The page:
Harvard law professor Alan Dershowitz says the House Democrats’ effort to impeach President Donald Trump is akin to a Stalin-era maxim to “Show me the man and I'll find you the crime."
In an interview to air Sunday night with Fox News’ Mark Levin, Dershowitz said Trump's controversial July 25 phone call with Ukraine does not meet the legal level of bribery.
"[I]t can't operate when you're the president of the United States and you're conditioning or withholding money in order to make sure that a country isn't corrupt and you're asking them to investigate [something]," he asserted, Fox News reported ahead of the interview airing.
"That just doesn't fit any definition of bribery — common law definition of bribery, statutory definition of bribery — however you define the constitutional word 'bribery.' It just doesn't fit," he said.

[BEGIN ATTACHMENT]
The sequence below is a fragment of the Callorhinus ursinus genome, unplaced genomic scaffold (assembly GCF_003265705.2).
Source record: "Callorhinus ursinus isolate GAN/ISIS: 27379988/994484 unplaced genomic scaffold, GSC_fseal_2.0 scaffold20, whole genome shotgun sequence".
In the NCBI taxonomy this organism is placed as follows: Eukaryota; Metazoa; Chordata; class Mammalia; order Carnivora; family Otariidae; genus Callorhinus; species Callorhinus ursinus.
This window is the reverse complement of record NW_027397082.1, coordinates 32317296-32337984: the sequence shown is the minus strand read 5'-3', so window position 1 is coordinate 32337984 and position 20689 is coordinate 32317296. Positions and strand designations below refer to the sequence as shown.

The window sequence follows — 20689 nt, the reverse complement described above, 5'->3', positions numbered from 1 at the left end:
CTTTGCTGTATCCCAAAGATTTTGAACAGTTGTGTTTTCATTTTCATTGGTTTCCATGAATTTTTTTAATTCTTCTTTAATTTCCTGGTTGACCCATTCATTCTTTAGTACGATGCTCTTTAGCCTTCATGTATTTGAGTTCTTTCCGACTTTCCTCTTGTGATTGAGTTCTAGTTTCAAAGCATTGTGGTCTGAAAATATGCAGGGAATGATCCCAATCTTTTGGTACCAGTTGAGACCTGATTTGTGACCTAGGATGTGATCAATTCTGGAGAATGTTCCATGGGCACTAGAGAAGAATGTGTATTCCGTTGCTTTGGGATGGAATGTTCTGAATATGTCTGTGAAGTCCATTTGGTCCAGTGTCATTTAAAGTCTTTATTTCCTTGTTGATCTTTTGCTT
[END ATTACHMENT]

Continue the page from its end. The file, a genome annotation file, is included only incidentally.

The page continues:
Dershowitz recalled the mantra of a former Soviet Union official who would customarily dismiss any presumption of innocence against the accused.
"What they're trying to do is what the KGB under Lavrentiy Beria said to Stalin, the dictator — I'm not comparing our country to the Soviet Union — I just want to make sure it never becomes anything like that," he said.
Beria, he noted, once the Soviet deputy premier and interior minister, famously would reassure Stalin, "Show me the man and I'll find you the crime."
"And that's what some of the Democrats are doing," Dershowitz claimed. "They have Trump in their sights. They want to figure out a way of impeaching him and they're searching for a crime."
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